Online dating is ubiquitous. In fact, out of 54 million single Americans, 40 million have tried online dating. It may well be the most common way to meet potential mates these days. It’s also common knowledge that, when filling out a dating site profile, most people play up their good qualities and leave out or fudge their weaknesses. Using photo-editing software to enhance your appearance in photos is common, as well, or posting photos from when you were younger. Generally the attitude about online dating is “buyer beware”—in other words, you aren’t necessarily going to get what you see.
But what happens when you misrepresent yourself in your profile during a divorce? You’re separated from and/or divorcing your ex, so you might feel like dating again is fair game—but can lying about things like your marital status or whether you have kids cause problems? And if the information on dating sites can get you into trouble, what about other social media?
The American Academy of Matrimonial Lawyers recently released a survey indicating that online dating profiles are now regularly used as evidence in divorce and custody cases. As many as 59 percent of top divorce lawyers reported an increase in evidence taken from dating websites over the last three years, with Match.com cited by 64 percent of respondents as the primary source. The most common piece of information used as evidence: relationship status.
According to AAML president, Alton Abramowitz, “Identifying yourself as single when you are not, or listing that you have no children when you are actually a parent, can represent some key pieces of evidence against you during the divorce process.”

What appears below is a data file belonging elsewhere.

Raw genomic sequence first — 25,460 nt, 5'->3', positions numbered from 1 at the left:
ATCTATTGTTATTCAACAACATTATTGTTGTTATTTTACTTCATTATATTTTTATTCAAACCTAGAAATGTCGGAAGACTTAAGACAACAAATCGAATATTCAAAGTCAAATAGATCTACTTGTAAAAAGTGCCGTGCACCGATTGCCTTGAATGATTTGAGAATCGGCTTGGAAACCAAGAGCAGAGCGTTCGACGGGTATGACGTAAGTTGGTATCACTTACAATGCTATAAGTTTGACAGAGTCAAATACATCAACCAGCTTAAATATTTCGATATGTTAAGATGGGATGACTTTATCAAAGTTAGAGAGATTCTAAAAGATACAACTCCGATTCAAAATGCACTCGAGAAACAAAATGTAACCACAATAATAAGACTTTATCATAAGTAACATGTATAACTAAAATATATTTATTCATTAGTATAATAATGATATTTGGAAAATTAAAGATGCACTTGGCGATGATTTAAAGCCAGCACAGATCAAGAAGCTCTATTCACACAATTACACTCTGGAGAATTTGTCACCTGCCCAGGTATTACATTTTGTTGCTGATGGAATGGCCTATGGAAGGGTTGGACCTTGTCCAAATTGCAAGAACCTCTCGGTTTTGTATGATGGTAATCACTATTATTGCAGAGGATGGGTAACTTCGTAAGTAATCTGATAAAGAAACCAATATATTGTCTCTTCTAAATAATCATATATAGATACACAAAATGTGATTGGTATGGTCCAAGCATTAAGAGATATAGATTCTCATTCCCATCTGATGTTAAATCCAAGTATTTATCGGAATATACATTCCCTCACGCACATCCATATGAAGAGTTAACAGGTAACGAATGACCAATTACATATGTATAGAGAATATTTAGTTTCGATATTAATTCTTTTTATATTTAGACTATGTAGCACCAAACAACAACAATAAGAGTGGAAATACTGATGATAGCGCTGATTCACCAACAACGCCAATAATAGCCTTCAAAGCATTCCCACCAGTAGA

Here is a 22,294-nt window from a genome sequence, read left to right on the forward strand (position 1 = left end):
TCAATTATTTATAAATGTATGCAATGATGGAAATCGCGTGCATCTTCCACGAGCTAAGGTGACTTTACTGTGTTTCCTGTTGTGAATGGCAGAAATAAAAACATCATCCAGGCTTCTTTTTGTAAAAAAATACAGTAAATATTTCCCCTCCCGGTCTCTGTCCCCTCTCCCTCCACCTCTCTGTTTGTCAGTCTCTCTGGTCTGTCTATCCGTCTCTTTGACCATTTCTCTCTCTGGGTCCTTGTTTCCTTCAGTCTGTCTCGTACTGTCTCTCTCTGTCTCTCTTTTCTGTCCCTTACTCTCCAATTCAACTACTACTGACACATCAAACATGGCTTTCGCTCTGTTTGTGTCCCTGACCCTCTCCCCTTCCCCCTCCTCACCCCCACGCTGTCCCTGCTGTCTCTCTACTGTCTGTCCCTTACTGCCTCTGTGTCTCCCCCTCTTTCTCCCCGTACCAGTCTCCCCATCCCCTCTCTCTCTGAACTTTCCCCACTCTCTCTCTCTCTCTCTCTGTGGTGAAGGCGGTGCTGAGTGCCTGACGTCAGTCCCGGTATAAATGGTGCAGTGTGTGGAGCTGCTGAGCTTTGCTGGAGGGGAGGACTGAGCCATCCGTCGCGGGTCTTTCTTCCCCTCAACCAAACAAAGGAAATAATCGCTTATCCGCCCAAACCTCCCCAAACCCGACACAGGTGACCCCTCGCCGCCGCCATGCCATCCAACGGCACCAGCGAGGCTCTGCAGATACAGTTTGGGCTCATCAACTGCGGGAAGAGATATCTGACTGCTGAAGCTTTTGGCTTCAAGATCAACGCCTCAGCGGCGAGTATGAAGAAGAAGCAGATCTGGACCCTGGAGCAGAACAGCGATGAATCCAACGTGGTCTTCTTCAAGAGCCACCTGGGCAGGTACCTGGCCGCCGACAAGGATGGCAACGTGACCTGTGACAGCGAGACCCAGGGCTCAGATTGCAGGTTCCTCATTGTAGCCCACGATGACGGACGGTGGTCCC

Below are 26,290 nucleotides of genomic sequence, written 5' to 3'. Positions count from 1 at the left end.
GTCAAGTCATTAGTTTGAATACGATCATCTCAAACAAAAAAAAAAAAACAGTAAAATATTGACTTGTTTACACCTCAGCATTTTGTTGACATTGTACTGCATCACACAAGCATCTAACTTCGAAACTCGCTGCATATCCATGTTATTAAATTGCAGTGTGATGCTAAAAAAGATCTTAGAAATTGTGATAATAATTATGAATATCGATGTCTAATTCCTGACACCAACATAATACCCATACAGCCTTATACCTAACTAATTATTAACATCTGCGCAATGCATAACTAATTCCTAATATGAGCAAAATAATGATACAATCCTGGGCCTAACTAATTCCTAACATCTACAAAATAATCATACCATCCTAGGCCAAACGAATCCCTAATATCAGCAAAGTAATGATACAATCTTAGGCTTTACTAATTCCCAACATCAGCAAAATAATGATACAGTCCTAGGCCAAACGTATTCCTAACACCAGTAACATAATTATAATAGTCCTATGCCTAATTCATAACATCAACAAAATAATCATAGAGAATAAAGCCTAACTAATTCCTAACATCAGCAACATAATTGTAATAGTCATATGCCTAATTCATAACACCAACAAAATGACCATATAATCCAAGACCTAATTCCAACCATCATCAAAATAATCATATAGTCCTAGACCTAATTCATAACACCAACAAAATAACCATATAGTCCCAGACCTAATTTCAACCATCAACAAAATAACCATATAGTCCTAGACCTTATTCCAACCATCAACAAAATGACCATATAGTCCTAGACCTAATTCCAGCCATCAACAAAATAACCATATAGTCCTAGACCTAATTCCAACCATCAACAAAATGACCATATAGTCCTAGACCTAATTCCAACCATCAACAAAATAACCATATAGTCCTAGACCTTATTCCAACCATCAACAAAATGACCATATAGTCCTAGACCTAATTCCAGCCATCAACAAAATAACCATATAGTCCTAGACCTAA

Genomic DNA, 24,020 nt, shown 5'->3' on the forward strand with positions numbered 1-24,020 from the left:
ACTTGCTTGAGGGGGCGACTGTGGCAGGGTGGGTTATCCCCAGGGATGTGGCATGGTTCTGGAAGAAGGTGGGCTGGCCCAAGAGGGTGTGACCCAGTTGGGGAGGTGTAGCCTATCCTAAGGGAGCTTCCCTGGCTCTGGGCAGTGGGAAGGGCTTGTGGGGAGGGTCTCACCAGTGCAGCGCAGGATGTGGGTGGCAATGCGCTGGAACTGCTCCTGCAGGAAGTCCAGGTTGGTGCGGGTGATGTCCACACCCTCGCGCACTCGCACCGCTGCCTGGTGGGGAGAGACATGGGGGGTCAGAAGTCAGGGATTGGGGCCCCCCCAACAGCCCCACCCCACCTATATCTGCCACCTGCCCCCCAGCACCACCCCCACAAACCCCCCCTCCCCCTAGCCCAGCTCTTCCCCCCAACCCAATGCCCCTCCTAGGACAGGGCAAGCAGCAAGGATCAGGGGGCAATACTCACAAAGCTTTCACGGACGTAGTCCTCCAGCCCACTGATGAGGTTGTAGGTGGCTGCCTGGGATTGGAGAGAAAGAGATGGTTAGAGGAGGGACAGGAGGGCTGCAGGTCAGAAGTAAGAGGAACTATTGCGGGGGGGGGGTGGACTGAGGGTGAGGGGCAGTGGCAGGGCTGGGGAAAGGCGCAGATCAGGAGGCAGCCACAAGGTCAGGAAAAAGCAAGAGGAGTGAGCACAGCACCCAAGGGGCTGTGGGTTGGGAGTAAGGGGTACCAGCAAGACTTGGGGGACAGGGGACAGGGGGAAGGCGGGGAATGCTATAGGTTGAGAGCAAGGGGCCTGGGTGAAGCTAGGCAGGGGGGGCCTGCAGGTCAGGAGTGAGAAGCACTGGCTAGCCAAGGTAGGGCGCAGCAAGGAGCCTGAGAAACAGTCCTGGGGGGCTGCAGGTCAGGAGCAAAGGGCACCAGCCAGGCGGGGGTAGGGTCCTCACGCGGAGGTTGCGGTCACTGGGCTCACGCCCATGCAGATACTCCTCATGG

Lies That Can Bite You
Lying about your relationship status isn’t the only way dating site information can affect your divorce or custody hearing. If you don’t own up to having children, the judge may assume that means you don’t want to share custody or have as much visitation. If you lie about your income, that can affect the court’s decision on spousal or child support, or even the distribution of shared property. Lying online gives your ex reason to argue that maybe you’re lying in court as well.
Other Online Danger Zones
Dating profiles aren’t the only place you can get into trouble when going through a divorce. More and more frequently, divorce lawyers are looking at all your online activity—particularly social media like Facebook, Twitter, and even photo sites such as Flickr or Instagram. Legal experts point out that online content can provide evidence of a person’s state of mind, their communications with others, time and place evidence, and their actions–any of which can be used to refute or support certain claims in court.
While you may think the photos of you partying with your new girlfriend on Facebook aren’t accessible by the court thanks to your privacy settings, the fact is that a judge can order you to turn over your login information and passwords. Just because your accounts are public doesn’t mean they aren’t admissible in court. If you say you can’t afford child support, but then post photos of your fabulous Caribbean vacation, or skip visitation with the kids because you’re “sick,” then check in on Foursquare at a bar or event, you’re inevitably going to get caught.
Keep It Honest
The obvious take-away is to lay low on dating sites and social media when you’re going through a separation, divorce, or custody battle. Surprisingly few people are able to follow that advice, but a little self-control and discretion goes a long way. Keeping it honest and discreet will significantly help you avoid potentially devastating fallout in court.